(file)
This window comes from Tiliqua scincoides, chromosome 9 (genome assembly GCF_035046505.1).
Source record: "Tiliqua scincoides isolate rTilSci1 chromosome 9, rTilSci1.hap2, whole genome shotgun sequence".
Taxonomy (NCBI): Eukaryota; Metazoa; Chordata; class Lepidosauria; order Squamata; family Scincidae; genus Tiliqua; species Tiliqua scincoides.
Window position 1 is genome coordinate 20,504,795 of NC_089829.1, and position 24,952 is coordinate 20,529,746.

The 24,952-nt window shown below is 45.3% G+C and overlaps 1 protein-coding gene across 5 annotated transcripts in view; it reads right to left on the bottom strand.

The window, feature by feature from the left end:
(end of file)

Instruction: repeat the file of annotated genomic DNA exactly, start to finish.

This window comes from Tiliqua scincoides, chromosome 9 (genome assembly GCF_035046505.1).
Source record: "Tiliqua scincoides isolate rTilSci1 chromosome 9, rTilSci1.hap2, whole genome shotgun sequence".
Taxonomy (NCBI): Eukaryota; Metazoa; Chordata; class Lepidosauria; order Squamata; family Scincidae; genus Tiliqua; species Tiliqua scincoides.
Window position 1 is genome coordinate 20,504,795 of NC_089829.1, and position 24,952 is coordinate 20,529,746.

The 24,952-nt window shown below is 45.3% G+C and overlaps 1 protein-coding gene across 5 annotated transcripts in view; it reads right to left on the bottom strand.

The window, feature by feature from the left end: